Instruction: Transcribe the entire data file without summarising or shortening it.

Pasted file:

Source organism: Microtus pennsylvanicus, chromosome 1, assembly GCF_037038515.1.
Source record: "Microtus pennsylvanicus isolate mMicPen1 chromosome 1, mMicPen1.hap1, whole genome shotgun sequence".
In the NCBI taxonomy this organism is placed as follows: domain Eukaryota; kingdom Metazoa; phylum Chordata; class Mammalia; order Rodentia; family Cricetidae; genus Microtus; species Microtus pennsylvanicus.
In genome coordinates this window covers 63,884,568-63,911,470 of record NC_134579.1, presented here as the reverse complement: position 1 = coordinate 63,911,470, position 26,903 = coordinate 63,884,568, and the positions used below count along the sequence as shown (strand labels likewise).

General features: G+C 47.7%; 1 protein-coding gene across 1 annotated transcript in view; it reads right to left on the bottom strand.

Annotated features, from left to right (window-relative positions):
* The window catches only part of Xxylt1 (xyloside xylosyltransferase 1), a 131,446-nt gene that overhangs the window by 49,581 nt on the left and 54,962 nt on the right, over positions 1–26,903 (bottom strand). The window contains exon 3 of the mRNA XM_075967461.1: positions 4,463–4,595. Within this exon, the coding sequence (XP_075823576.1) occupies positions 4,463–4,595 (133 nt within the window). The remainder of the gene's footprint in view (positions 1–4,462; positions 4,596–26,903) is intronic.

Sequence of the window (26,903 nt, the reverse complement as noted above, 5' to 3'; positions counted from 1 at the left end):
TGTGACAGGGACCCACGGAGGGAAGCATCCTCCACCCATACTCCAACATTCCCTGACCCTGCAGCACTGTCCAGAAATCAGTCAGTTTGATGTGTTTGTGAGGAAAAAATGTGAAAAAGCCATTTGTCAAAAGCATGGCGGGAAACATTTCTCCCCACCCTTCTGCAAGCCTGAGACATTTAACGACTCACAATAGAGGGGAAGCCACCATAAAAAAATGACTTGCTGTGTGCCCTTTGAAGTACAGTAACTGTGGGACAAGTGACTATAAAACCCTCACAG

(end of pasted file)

Source organism: Microtus pennsylvanicus, chromosome 1, assembly GCF_037038515.1.
Source record: "Microtus pennsylvanicus isolate mMicPen1 chromosome 1, mMicPen1.hap1, whole genome shotgun sequence".
In the NCBI taxonomy this organism is placed as follows: domain Eukaryota; kingdom Metazoa; phylum Chordata; class Mammalia; order Rodentia; family Cricetidae; genus Microtus; species Microtus pennsylvanicus.
In genome coordinates this window covers 63,884,568-63,911,470 of record NC_134579.1, presented here as the reverse complement: position 1 = coordinate 63,911,470, position 26,903 = coordinate 63,884,568, and the positions used below count along the sequence as shown (strand labels likewise).

General features: G+C 47.7%; 1 protein-coding gene across 1 annotated transcript in view; it reads right to left on the bottom strand.

Annotated features, from left to right (window-relative positions):
* The window catches only part of Xxylt1 (xyloside xylosyltransferase 1), a 131,446-nt gene that overhangs the window by 49,581 nt on the left and 54,962 nt on the right, over positions 1–26,903 (bottom strand). The window contains exon 3 of the mRNA XM_075967461.1: positions 4,463–4,595. Within this exon, the coding sequence (XP_075823576.1) occupies positions 4,463–4,595 (133 nt within the window). The remainder of the gene's footprint in view (positions 1–4,462; positions 4,596–26,903) is intronic.

Sequence of the window (26,903 nt, the reverse complement as noted above, 5' to 3'; positions counted from 1 at the left end):
TGTGACAGGGACCCACGGAGGGAAGCATCCTCCACCCATACTCCAACATTCCCTGACCCTGCAGCACTGTCCAGAAATCAGTCAGTTTGATGTGTTTGTGAGGAAAAAATGTGAAAAAGCCATTTGTCAAAAGCATGGCGGGAAACATTTCTCCCCACCCTTCTGCAAGCCTGAGACATTTAACGACTCACAATAGAGGGGAAGCCACCATAAAAAAATGACTTGCTGTGTGCCCTTTGAAGTACAGTAACTGTGGGACAAGTGACTATAAAACCCTCACAG